What do Barack Obama (D.-Ill.) and Chris Dodd (D.-Conn.) have in common besides being U.S. senators? Both received discount, backdoor mortgages because of their elite titles and may be on a presidential ticket together.
Dodd told reporters Obama’s presidential campaign approached him for “vetting papers” ---news sure to be a blow to their fellow senator and former Democratic presidential contender Hillary Clinton (D.-N.Y.).
Howard Wolfson, former Clinton chief strategist, said Obama was not making similar inquiries to Clinton “as far as I know” on Fox News Thursday, a day after Obama “forgot” to ask his donors to help Clinton pay off her multi-million dollars’ worth of campaign debts at a joint event with her.
Obama’s decision to approach Dodd presents some difficulties aside from the fallout Obama could face from passionate Clinton supporters who would like to see her become his vice president.
Rumors of an Obama-Dodd ticket highlight a recent controversy with Obama’s former vice presidential “vetter” and Fannie Mae Chairman Jim Johnson. Johnson was ousted from Obama’s inner circle after it was discovered he received a discount mortgage from Countrywide. Shortly after Johnson lost his slot, Portfolio magazine found Dodd also got a sweetheart mortgage from Countrywide raising questions about his bill to extend up to $300 billion on tax dollars to purchase failed mortgages from the housing industry. If passed into law, Countrywide would be the primary beneficiary of the money as the company is the largest mortgage provider in the nation
On July 2, Obama acknowledged he too received a discount home loan, known as a “super, super jumbo” from the bank Northern Trust for $1.32 million. The Washington Post reported the loan, obtained in 2005, financed a new Obama compound that came with “six bedrooms, four fireplaces, a four-car garage and 5 1/2 baths, including a double steam shower and a marble powder room” as well “a wine cellar, a music room, a library, a solarium, beveled glass doors and a granite-floored kitchen.”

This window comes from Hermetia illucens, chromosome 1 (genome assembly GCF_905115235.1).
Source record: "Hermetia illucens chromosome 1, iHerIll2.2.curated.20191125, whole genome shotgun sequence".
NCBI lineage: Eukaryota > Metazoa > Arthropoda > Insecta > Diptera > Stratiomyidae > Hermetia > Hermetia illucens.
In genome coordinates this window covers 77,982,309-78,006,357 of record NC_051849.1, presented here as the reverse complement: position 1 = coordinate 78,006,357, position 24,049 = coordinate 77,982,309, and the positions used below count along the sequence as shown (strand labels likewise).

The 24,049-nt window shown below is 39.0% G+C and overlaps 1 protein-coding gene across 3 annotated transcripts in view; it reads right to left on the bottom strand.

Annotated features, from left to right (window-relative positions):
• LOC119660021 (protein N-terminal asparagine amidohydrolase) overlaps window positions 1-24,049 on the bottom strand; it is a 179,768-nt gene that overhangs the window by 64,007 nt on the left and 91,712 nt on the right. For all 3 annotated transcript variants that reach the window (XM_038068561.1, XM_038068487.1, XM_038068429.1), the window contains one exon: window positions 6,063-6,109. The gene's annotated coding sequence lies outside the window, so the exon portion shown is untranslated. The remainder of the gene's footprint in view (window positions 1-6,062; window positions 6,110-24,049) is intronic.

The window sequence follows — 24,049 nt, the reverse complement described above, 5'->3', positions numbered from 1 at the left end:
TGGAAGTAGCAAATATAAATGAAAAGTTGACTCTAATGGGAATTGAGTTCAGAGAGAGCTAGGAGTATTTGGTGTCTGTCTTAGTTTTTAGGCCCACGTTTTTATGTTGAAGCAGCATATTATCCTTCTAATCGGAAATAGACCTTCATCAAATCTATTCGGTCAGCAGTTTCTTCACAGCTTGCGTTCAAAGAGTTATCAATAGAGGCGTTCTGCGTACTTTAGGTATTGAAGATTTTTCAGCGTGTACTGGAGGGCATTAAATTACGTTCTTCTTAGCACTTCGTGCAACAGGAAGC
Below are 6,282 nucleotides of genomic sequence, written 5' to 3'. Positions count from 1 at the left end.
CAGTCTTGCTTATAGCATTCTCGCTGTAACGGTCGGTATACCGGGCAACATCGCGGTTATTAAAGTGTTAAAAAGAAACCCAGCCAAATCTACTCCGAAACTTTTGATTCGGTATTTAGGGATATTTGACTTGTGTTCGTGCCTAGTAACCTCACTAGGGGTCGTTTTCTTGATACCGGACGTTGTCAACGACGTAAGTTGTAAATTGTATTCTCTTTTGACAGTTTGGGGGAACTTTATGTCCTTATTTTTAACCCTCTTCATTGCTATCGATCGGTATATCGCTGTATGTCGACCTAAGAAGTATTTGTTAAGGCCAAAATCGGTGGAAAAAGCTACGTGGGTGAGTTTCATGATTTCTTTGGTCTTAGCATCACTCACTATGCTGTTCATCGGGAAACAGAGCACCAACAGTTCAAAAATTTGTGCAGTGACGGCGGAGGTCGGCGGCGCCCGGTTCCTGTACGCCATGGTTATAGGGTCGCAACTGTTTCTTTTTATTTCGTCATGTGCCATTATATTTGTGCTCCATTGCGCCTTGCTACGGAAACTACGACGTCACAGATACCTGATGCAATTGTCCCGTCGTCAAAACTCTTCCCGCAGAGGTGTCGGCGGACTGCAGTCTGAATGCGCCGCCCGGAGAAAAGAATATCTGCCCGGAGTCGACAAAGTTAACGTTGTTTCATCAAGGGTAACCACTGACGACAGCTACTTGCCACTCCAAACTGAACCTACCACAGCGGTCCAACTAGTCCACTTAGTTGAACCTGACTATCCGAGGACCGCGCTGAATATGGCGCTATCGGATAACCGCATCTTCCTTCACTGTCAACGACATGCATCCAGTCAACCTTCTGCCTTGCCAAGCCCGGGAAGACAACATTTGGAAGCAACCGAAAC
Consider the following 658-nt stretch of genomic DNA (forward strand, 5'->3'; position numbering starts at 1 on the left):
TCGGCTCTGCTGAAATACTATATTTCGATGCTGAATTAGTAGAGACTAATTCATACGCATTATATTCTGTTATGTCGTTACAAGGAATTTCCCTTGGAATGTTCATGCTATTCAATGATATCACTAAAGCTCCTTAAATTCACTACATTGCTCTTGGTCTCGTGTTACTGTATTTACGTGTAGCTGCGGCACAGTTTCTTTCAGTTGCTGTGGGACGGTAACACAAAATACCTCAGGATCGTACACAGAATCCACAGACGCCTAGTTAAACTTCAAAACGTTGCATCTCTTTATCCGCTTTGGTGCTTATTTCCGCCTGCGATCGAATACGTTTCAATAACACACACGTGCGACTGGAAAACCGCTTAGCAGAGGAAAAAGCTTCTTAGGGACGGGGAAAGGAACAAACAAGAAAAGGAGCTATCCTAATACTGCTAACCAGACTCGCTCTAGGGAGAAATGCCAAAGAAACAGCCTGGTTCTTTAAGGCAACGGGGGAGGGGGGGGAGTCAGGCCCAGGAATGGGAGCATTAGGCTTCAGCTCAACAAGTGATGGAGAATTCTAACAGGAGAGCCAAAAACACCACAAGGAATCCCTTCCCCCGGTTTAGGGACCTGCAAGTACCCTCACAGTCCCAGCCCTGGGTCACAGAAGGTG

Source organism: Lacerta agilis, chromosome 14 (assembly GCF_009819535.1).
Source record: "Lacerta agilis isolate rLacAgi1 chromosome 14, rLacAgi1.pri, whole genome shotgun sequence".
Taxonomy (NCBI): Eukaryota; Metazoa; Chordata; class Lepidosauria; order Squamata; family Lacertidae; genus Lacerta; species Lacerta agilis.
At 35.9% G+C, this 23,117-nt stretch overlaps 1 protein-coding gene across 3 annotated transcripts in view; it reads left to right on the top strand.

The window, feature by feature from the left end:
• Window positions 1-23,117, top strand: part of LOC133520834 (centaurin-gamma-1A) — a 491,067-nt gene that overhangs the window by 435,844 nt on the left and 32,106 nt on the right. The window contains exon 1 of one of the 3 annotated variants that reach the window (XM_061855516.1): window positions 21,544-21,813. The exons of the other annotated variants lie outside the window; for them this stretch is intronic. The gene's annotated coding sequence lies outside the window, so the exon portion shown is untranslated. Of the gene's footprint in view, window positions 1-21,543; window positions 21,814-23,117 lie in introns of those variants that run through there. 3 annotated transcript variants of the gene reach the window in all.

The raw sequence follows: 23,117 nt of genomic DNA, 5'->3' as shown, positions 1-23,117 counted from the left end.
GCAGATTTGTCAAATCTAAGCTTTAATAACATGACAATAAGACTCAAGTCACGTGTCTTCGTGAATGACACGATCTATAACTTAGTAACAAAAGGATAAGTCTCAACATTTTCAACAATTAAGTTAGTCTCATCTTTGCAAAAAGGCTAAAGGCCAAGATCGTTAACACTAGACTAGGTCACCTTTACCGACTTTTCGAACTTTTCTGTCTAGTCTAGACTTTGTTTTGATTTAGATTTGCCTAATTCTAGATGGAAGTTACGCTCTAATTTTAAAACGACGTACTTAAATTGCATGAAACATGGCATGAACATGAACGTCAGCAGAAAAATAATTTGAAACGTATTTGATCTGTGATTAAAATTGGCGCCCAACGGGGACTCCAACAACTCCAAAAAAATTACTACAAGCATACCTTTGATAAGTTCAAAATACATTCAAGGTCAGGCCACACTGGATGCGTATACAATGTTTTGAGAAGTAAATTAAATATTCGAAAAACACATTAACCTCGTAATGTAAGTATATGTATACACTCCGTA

The discounted rate Obama received from Northern Trust was worth approximately $300 a month. Judicial Watch, a conservative leaning legal advocacy group, has since filed complaints about Obama’s mortgage loan with the Federal Elections Commission and the Senate Ethics Committee.
"It appears that due to his position as a United States Senator, Barack Obama received improper special treatment from Northern Trust resulting in an illicit 'gift' which has a value of almost $125,000 in interest savings," Judicial Watch wrote in its U.S. Senate ethics complaint.
Obama’s home finances are also closely connected to his longtime friend and Chicago insider Antonin “Tony” Rezko--- a man Clinton called a “slumlord” during a Democratic presidential debate. The same day Obama bought his new home, Rezko’s wife, Rita, purchased land next to Obama’s home for $625,000. She later sold part of it to the Obamas for $104,500, which had the effect of making their yard bigger.
A federal jury found Rezko guilty on 16 of 24 charges of corruption for extortion, mail and wire fraud, bribery and money laundering last month.
Lingering questions about Obama’s personal finances haven’t caused any severe damage to his polling, but it does appear to be causing Dodd problems. A July 1 Quinnipiac survey found Dodd’s approval ratings sunk nine points since last year from 60 percent to 51 percent, his lowest ever approval ratings. The survey also found 62 percent had read or heard “a lot” or “some” about the special treatment Dodd received from Countrywide on his mortgages. 59 percent said “the matter deserves more investigation.”
"Sen. Christopher Dodd's job approval is lukewarm at best, especially given his 28 years of service in the U.S. Senate, the longest in Connecticut history," said Quinnipiac University Poll Director Douglas Schwartz, Ph.D. "This probably is a combination of his unsuccessful presidential bid and the mortgage scandal."